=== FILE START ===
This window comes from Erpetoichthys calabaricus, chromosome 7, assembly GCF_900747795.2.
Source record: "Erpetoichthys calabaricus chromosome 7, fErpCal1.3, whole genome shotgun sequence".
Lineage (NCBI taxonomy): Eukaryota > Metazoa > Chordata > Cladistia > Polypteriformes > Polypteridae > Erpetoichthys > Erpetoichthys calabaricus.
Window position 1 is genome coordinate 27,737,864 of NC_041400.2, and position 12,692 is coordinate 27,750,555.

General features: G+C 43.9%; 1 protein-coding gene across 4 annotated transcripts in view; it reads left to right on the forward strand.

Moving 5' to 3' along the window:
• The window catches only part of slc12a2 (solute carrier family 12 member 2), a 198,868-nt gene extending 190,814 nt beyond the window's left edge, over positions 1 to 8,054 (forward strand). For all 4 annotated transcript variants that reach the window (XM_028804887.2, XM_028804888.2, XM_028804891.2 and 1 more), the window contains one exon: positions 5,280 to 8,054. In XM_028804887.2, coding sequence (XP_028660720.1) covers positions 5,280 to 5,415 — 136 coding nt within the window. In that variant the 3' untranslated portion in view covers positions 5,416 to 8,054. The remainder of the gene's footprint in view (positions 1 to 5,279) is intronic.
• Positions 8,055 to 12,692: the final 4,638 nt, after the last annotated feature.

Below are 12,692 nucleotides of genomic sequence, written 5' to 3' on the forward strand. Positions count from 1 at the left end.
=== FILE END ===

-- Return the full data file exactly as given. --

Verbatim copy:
This window comes from Erpetoichthys calabaricus, chromosome 7, assembly GCF_900747795.2.
Source record: "Erpetoichthys calabaricus chromosome 7, fErpCal1.3, whole genome shotgun sequence".
Lineage (NCBI taxonomy): Eukaryota > Metazoa > Chordata > Cladistia > Polypteriformes > Polypteridae > Erpetoichthys > Erpetoichthys calabaricus.
Window position 1 is genome coordinate 27,737,864 of NC_041400.2, and position 12,692 is coordinate 27,750,555.

General features: G+C 43.9%; 1 protein-coding gene across 4 annotated transcripts in view; it reads left to right on the forward strand.

Moving 5' to 3' along the window:
• The window catches only part of slc12a2 (solute carrier family 12 member 2), a 198,868-nt gene extending 190,814 nt beyond the window's left edge, over positions 1 to 8,054 (forward strand). For all 4 annotated transcript variants that reach the window (XM_028804887.2, XM_028804888.2, XM_028804891.2 and 1 more), the window contains one exon: positions 5,280 to 8,054. In XM_028804887.2, coding sequence (XP_028660720.1) covers positions 5,280 to 5,415 — 136 coding nt within the window. In that variant the 3' untranslated portion in view covers positions 5,416 to 8,054. The remainder of the gene's footprint in view (positions 1 to 5,279) is intronic.
• Positions 8,055 to 12,692: the final 4,638 nt, after the last annotated feature.

Below are 12,692 nucleotides of genomic sequence, written 5' to 3' on the forward strand. Positions count from 1 at the left end.